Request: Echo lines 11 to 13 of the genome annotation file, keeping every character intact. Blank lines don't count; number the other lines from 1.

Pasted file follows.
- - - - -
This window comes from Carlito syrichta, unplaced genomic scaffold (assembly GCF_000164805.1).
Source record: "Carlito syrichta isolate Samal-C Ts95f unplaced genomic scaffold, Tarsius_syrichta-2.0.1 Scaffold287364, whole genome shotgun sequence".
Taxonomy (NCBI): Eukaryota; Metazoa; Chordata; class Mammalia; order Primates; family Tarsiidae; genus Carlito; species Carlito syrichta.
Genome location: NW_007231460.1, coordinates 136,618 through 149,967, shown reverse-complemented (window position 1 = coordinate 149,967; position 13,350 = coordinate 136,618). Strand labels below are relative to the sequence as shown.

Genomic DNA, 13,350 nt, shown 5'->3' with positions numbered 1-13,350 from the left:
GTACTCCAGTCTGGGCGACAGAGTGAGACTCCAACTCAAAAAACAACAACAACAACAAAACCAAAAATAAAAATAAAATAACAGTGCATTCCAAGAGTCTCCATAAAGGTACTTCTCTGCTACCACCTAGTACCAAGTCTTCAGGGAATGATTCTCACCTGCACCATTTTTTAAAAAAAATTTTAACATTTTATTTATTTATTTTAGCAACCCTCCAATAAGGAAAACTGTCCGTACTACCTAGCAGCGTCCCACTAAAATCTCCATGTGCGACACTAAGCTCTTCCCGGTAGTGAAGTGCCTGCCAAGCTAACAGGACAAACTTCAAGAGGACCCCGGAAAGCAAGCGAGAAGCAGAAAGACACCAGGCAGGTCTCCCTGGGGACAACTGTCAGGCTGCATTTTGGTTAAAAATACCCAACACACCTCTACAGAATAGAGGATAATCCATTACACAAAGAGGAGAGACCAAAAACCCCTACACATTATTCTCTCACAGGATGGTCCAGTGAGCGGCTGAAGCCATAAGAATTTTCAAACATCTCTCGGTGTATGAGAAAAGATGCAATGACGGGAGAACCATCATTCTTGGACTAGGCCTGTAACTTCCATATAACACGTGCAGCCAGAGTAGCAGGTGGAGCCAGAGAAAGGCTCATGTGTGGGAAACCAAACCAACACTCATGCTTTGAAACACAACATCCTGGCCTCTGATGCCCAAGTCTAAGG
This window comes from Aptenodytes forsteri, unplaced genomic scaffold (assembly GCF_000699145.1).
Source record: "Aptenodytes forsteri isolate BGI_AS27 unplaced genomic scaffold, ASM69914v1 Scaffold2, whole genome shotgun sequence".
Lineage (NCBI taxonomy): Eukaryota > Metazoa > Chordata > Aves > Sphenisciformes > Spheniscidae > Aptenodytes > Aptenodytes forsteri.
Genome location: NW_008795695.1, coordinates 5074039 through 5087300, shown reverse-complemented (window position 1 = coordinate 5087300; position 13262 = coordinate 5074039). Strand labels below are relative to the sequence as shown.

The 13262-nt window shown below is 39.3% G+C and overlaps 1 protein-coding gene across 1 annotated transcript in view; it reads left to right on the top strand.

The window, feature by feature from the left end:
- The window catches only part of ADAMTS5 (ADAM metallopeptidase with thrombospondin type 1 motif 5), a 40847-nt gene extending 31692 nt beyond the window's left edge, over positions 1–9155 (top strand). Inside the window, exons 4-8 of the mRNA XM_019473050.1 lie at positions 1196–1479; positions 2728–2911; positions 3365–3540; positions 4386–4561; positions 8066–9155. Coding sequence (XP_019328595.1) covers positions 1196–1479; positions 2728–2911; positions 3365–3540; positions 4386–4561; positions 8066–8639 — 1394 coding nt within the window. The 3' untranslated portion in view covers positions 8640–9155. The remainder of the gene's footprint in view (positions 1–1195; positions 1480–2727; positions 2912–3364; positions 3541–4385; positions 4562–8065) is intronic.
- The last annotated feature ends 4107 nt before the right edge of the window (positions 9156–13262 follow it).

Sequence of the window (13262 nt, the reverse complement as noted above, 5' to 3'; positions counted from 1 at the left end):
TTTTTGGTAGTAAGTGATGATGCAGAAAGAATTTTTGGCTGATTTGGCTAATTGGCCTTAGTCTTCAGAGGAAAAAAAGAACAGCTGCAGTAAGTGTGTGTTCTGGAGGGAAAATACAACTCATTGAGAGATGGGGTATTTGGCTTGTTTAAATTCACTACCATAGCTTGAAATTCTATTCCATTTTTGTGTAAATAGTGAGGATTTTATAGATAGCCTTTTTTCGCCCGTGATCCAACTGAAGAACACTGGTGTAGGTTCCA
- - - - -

The 13262-nt window shown below is 39.3% G+C and overlaps 1 protein-coding gene across 1 annotated transcript in view; it reads left to right on the top strand.

The window, feature by feature from the left end:
- The window catches only part of ADAMTS5 (ADAM metallopeptidase with thrombospondin type 1 motif 5), a 40847-nt gene extending 31692 nt beyond the window's left edge, over positions 1–9155 (top strand). Inside the window, exons 4-8 of the mRNA XM_019473050.1 lie at positions 1196–1479; positions 2728–2911; positions 3365–3540; positions 4386–4561; positions 8066–9155. Coding sequence (XP_019328595.1) covers positions 1196–1479; positions 2728–2911; positions 3365–3540; positions 4386–4561; positions 8066–8639 — 1394 coding nt within the window. The 3' untranslated portion in view covers positions 8640–9155. The remainder of the gene's footprint in view (positions 1–1195; positions 1480–2727; positions 2912–3364; positions 3541–4385; positions 4562–8065) is intronic.